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Karlsruher Schloss

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Bernd Ammann, Regensburg
Lower bounds for the Yamabe invariant

In this talk I want to give an overview over some old and new results about the (smooth) Yamabe invariant in joint work with M. Dahl and E. Humbert. We will see for example that the Yamabe invariant of a simply connected compact spin manifold of dimension 5 is between 45 and 79. Similar estimates hold for 2-connected compact spin manifolds with vanishing index. more...

Oliver Baues, Karlsruhe
Fibrations of aspherical Riemannian manifolds

Every compact aspherical Riemannian manifold admits a canonical series of fibrations which are Riemannian orbibundles with infrasolv-fibers. Each step of the resulting tower of maps arises from the action of the continuous part of the isometry group on the universal cover. The length of the tower and the geometry of its base measure the degree of continuous symmetry of an aspherical Riemannian manifold. The symmetry is called large if the base is locally symmetric. We show that closed aspherical manifolds with exotic smooth structure do not support a metric with large symmetry.

Michelle Bucher-Karlsson, Genf
Euler Characteristic, Simplicial volume and the Schläfli volume formula

I will consider two topological invariants of manifolds, the classical Euler characteristic and the newer simplicial volume (introduced by Gromov in 1980), and discuss their analogies and differences. In particular, I will discuss a question of Gromov, asking if the vanishing of the simplicial volume of an aspherical manifold implies the vanishing of its Euler characteristic. Based on a generalization of the classical Schläfli volume formula, I will answer this question for a modified version of the simplicial volume, defined for immersed simplices.

Luis Guijarro, Madrid
The cut locus and balanced split loci in Riemannian manifolds

We will review recent results on the cut loci of points or hypersurfaces in a Riemannian manifold. More precisely, we characterize the cut locus as a balanced split locus; conversely, we examine what other possible balanced split loci exist for a given metric.  This is joint work with Pablo Angulo-Ardoy (UAM).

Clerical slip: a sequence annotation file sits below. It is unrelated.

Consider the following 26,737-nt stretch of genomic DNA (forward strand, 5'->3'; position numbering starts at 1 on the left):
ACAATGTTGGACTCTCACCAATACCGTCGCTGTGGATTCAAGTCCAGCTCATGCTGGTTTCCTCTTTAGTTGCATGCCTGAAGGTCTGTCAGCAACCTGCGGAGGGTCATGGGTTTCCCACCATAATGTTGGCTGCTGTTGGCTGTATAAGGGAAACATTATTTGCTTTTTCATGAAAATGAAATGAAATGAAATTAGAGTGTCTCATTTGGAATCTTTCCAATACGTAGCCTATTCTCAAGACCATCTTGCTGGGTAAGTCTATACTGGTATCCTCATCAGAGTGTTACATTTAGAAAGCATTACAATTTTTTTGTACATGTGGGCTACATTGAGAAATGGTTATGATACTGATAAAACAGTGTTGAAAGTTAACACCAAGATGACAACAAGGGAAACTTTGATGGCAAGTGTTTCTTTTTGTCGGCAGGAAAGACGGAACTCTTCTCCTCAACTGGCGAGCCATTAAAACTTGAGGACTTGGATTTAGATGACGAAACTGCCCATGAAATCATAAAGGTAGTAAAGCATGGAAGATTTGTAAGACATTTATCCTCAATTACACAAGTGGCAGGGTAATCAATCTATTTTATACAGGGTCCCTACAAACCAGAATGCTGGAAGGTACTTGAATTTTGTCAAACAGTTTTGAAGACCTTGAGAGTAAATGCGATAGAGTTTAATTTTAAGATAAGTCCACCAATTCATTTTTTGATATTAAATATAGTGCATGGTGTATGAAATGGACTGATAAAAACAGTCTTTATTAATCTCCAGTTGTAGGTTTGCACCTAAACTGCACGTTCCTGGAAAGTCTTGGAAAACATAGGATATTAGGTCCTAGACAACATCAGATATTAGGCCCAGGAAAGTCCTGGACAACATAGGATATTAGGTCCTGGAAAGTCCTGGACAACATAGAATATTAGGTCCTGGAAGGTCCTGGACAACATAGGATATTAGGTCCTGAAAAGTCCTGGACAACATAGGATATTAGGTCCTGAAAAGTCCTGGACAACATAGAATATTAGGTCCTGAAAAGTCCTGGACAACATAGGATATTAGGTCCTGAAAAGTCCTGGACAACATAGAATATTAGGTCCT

Bernhard Hanke, Augsburg
Large and small group homology

For several instances of metric largeness like enlargeability or having hyperspherical universal covers, we construct non-large vector subspaces in the rational homology of finitely generated groups. The functorial properties of this construction imply that the corresponding largeness properties of closed manifolds depend only on the image of their fundamental classes under the classifying map.
This is applied to construct examples of essential manifolds whose universal covers are not hyperspherical, thus answering a question of Gromov (1986), and, more generally, essential manifolds which are not enlargeable.

Lizhen Ji, Ann Arbor
Geometry and analysis of moduli spaces of Riemann surfaces

In this talk, I will describe several results on the Riemannian geometry and spectral theory of moduli spaces of Riemann surfaces.

Matthias Kreck, Bonn
Equivariant Poincaré Duality

Ordinary equivariant (co)homology is usually defined via the Borel construction. Poincaré duality fails as much as it can. Using stratifolds one can define a new cohomology theory which is Poincaré dual to ordinary equivariant homology and similarly a new homology theory which is Poincaré dual to ordinary cohomology. In a similar spirit one can define Bredon-type (co)homology theories which might be useful for equivariant characteristic classes. I hope to demonstrate the use of these theories in some examples.